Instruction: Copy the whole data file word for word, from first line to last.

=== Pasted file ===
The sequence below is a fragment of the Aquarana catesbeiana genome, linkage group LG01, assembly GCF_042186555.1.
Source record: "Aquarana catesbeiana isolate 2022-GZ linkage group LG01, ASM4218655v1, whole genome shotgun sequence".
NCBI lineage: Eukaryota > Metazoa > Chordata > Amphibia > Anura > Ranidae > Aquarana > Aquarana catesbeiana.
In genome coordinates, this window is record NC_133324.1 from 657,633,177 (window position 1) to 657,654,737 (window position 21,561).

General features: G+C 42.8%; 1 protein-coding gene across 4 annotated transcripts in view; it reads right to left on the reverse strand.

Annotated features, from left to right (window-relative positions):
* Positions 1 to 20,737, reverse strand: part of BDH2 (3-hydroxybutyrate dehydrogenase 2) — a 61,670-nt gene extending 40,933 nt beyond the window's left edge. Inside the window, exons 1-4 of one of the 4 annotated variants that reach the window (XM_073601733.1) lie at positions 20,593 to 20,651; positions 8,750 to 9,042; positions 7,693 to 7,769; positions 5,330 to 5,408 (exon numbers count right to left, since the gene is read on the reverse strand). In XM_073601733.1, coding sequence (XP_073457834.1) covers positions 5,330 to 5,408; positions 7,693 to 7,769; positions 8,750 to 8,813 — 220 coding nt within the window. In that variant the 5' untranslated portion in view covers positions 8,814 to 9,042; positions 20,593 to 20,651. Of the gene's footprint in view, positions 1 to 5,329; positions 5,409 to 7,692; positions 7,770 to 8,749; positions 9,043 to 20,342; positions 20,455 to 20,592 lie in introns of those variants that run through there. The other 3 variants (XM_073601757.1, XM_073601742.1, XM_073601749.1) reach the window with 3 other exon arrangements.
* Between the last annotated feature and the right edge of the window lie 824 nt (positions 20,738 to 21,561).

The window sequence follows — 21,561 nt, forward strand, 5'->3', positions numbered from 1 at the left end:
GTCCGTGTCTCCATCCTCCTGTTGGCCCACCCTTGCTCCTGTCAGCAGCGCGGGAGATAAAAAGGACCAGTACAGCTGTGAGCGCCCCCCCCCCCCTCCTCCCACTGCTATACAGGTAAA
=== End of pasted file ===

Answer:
The sequence below is a fragment of the Aquarana catesbeiana genome, linkage group LG01, assembly GCF_042186555.1.
Source record: "Aquarana catesbeiana isolate 2022-GZ linkage group LG01, ASM4218655v1, whole genome shotgun sequence".
NCBI lineage: Eukaryota > Metazoa > Chordata > Amphibia > Anura > Ranidae > Aquarana > Aquarana catesbeiana.
In genome coordinates, this window is record NC_133324.1 from 657,633,177 (window position 1) to 657,654,737 (window position 21,561).

General features: G+C 42.8%; 1 protein-coding gene across 4 annotated transcripts in view; it reads right to left on the reverse strand.

Annotated features, from left to right (window-relative positions):
* Positions 1 to 20,737, reverse strand: part of BDH2 (3-hydroxybutyrate dehydrogenase 2) — a 61,670-nt gene extending 40,933 nt beyond the window's left edge. Inside the window, exons 1-4 of one of the 4 annotated variants that reach the window (XM_073601733.1) lie at positions 20,593 to 20,651; positions 8,750 to 9,042; positions 7,693 to 7,769; positions 5,330 to 5,408 (exon numbers count right to left, since the gene is read on the reverse strand). In XM_073601733.1, coding sequence (XP_073457834.1) covers positions 5,330 to 5,408; positions 7,693 to 7,769; positions 8,750 to 8,813 — 220 coding nt within the window. In that variant the 5' untranslated portion in view covers positions 8,814 to 9,042; positions 20,593 to 20,651. Of the gene's footprint in view, positions 1 to 5,329; positions 5,409 to 7,692; positions 7,770 to 8,749; positions 9,043 to 20,342; positions 20,455 to 20,592 lie in introns of those variants that run through there. The other 3 variants (XM_073601757.1, XM_073601742.1, XM_073601749.1) reach the window with 3 other exon arrangements.
* Between the last annotated feature and the right edge of the window lie 824 nt (positions 20,738 to 21,561).

The window sequence follows — 21,561 nt, forward strand, 5'->3', positions numbered from 1 at the left end:
GTCCGTGTCTCCATCCTCCTGTTGGCCCACCCTTGCTCCTGTCAGCAGCGCGGGAGATAAAAAGGACCAGTACAGCTGTGAGCGCCCCCCCCCCCCTCCTCCCACTGCTATACAGGTAAA